Another blow to France after Niger: Gabon

After the elections held over the weekend in the Central African country of Gabon, the army took action. He overthrew President Ali Bongo, who took over in 2009 from his father, Omar Bongo, who ruled the country for more than 41 years.

The coup announcement came minutes after it was announced that President Ali Bongo, who is running for his third term, won the election with 64 percent of the votes.

Gabon is a former French colony. Since 2020, soldiers have also seized power in the former French colonies of Mali, Guinea, Burkina Faso, Chad and Niger.

Thus, it was the 6th military coup in the former French colonies since 2020.

French interests in Gabon

There are 81 French companies operating in many fields, especially oil, in Gabon. Since 1953, the French company Eramet has been operating the world’s best quality manganese deposits used for the durability of iron in the country.

Eramet earns more than 60 percent of its $3.67 billion annual turnover from Gabon by operating reserves that are the cornerstone of the industry, such as manganese and green steel.

French firm operates manganese deposits

Declaring that it made a profit of nearly 1.5 billion euros from mining production in the first period of last year, French Eramet aims to increase manganese production over 7 million tons annually as of this year.

The company, which operates the world’s highest quality manganese ores through its subsidiaries Comilog and Setrag in Gabon, operates nickel deposits in French overseas New Caledonia and Indonesia, and zircon mines in Senegal.

The French company operates the Okouma and Moanda manganese mines in Gabon, which has approximately 25 percent of the world’s manganese reserves, producing the world’s best quality ore used in steel durability and employs nearly 9 thousand people within its establishments.

On the other hand, it is claimed that the French company has “looked forward” to forests in Gabon and aims to use the trees here as fuel in order to reduce carbon emissions in manganese production.

Manganese stands out as the 4th most used metal in industry after iron, aluminum and copper. The durability of bridges, buildings and pipelines is increased thanks to the alloy obtained from manganese ore.

Gabonese President Ali Bongo with French President Emanuel Macron.  Archive Photo: AA[Gabon Cumhurbaşkanı Ali Bongo, Fransa Cumhurbaşkanı Emanuel Macron ile beraber. Arşiv Fotoğraf: AA]

The relationship between Bongo and French companies is deep

In the oil and mineral-rich country after the coup in Gabon, the assets of the dismissed President Ali Bongo and his family in France and the role played by French companies in their illegal acquisition were on the agenda.

The French newspaper Liberation brought up the “unprecedented” real estate properties of the Bongo family in France and their illegal acquisition.

According to the newspaper’s report, the French judges conducted long research on the subject. As a result, it was determined that most of the property of the Bongo family in this country was taken with a bribe by the French oil company Elf-Total, which operates in Gabon.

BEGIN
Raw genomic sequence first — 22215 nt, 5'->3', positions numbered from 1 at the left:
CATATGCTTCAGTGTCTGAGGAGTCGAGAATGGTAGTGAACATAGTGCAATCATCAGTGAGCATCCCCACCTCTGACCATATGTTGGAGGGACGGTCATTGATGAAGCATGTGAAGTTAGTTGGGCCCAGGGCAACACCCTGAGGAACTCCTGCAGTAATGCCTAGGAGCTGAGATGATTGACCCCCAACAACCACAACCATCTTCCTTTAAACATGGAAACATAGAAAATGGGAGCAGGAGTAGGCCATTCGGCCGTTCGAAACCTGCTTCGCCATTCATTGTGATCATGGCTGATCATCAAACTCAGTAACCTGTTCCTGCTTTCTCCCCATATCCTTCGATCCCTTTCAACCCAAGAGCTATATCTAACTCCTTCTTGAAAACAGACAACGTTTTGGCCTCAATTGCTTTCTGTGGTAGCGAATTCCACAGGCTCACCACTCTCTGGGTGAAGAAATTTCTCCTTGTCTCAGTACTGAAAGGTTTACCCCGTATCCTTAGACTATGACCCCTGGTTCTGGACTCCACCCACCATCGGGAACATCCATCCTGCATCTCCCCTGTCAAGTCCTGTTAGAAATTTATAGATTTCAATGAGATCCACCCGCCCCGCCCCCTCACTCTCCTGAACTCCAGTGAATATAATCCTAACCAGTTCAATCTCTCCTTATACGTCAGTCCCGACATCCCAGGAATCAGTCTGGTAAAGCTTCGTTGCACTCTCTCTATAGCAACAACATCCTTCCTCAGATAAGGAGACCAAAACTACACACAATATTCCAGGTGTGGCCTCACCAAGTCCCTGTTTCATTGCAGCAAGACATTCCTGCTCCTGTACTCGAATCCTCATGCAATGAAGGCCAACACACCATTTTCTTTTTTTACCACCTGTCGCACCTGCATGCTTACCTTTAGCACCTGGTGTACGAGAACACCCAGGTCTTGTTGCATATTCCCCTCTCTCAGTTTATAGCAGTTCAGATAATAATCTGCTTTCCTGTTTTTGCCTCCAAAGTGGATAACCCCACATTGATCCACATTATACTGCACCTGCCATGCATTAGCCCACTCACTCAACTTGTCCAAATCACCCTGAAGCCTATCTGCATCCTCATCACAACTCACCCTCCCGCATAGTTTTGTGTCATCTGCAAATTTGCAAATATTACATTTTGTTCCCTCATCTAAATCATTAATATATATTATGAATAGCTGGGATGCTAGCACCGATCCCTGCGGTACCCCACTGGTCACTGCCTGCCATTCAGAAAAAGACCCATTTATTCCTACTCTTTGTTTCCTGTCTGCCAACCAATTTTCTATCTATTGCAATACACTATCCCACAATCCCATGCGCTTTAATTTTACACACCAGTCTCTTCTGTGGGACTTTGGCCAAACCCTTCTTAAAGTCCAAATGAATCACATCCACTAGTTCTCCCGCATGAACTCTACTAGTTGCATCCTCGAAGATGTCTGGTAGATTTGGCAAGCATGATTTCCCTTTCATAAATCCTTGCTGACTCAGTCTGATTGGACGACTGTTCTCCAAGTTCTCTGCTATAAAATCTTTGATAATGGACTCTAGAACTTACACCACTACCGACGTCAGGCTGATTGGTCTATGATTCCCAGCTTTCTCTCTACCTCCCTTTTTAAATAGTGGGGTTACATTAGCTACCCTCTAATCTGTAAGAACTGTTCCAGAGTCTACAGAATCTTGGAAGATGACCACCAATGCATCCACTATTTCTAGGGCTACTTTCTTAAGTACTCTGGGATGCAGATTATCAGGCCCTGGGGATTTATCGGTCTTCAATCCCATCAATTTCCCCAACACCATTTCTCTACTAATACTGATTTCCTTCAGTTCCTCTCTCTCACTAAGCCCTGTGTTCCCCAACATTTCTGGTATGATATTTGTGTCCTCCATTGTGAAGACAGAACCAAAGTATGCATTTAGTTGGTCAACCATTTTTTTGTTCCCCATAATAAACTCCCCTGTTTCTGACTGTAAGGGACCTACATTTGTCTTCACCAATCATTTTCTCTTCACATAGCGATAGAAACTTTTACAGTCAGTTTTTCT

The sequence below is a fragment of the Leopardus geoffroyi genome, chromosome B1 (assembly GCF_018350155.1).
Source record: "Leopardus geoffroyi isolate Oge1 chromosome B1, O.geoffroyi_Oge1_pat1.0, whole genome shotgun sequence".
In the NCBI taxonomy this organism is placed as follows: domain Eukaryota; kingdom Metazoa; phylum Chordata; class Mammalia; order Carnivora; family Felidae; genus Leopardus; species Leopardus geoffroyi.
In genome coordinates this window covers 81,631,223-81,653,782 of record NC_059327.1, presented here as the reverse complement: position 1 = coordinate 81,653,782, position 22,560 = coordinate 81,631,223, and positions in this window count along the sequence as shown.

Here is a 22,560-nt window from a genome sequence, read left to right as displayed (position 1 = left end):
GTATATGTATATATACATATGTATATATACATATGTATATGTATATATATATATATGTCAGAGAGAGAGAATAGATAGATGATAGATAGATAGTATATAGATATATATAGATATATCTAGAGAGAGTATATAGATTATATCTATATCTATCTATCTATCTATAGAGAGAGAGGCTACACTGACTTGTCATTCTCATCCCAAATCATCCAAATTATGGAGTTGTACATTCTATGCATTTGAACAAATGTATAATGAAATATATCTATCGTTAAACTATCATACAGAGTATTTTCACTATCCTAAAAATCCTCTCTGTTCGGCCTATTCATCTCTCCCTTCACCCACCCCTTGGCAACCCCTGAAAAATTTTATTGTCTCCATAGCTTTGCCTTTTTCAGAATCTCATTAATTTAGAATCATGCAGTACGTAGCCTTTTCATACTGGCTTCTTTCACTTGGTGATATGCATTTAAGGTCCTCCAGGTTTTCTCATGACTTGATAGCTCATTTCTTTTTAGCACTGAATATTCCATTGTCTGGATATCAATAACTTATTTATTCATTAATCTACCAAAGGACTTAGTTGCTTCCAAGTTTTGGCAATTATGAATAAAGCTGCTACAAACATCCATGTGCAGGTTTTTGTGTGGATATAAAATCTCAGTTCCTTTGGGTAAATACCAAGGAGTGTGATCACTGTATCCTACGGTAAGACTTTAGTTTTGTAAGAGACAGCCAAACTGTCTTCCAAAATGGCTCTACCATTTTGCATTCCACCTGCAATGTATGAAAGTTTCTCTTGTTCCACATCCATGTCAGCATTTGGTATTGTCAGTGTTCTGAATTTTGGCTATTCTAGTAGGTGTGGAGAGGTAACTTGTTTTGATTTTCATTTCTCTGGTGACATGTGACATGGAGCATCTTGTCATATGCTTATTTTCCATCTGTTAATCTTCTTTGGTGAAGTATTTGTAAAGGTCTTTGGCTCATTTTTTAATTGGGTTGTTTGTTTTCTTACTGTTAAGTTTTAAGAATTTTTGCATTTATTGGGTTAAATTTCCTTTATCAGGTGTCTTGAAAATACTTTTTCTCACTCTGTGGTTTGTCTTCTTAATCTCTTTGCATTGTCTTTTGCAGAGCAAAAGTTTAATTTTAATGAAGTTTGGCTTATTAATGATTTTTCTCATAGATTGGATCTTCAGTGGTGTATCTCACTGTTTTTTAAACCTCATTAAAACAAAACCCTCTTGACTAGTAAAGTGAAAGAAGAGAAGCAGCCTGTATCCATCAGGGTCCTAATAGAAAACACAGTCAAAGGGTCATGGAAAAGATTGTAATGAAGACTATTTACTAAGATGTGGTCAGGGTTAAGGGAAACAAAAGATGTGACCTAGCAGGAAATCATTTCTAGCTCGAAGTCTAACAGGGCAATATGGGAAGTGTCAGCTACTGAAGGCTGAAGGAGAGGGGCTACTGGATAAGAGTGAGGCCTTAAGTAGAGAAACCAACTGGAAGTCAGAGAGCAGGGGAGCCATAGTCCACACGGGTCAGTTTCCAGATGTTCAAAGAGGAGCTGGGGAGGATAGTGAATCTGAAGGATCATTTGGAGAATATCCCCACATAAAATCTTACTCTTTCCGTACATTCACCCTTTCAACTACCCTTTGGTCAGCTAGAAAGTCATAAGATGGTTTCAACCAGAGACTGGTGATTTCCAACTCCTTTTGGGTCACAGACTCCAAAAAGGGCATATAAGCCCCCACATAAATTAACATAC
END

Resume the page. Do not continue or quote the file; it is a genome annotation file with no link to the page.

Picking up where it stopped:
However, these investigations initiated in France were not without reason. Actually, at that time, the relations between the two countries were defined as “distance”. The corruption case initiated by the French police against the Bongo family, including 39 properties and 9 luxury cars, was closed 7 years later in 2017.

According to the French news agency AFP, insufficient evidence was found for the alleged “wrongful gain” and no family members were charged. The family vehemently denied all allegations during the investigation.

French companies, on the other hand, play an important role in the extraction, operation and transportation of the country’s oil and minerals. This was considered natural because, as in the former French colony, water was not leaking between the families that ruled the country and Paris.

So much so that the ousted President Ali Bongo, who took over from his father, was sent to a private school in Neuilly, a luxury suburb of Paris, at the age of 9, and then to the Sorbonne, where he studied law at the university.

His childhood and youth years outside of Gabon also led to him being seen as a “foreigner” in his country.

France was the first country to react to the coup

The first reaction to the coup in Gabon came from France. French Government Spokesperson Olivier Veran made a statement to journalists after the Council of Ministers meeting. “France condemns the ongoing military coup in Gabon,” he said.

The spokesperson said his country wants the results of the presidential election in Gabon to be implemented.

In the statement made by the French Embassy in Gabon on the X social media platform, French citizens in this country were called to stay at home due to the ongoing events in Gabon.

President Ali Bongo, who was detained by a group of soldiers in Gabon, is under house arrest.  Archive Photo: AA[Gabon’da bir grup asker tarafından alıkonulan Cumhurbaşkanı Ali Bongo, ev hapsinde tutuluyor. Arşiv Fotoğraf: AA]

Bongo survived the coup attempt

Ali Bongo suffered a stroke while visiting Saudi Arabia for an investment conference in October 2018. It remained out of sight for almost a year, when many different claims were made.

In early 2019, while calls for resignation were on the agenda, a group of rebel soldiers attempted a coup, but it was unsuccessful.

When he returned to office, he made a change of image, presenting himself as a man determined to eliminate “traitors” and “renters”, including his inner circle. This was seen as part of his efforts to portray him as a strong leader.

Nursel Cobuloglu

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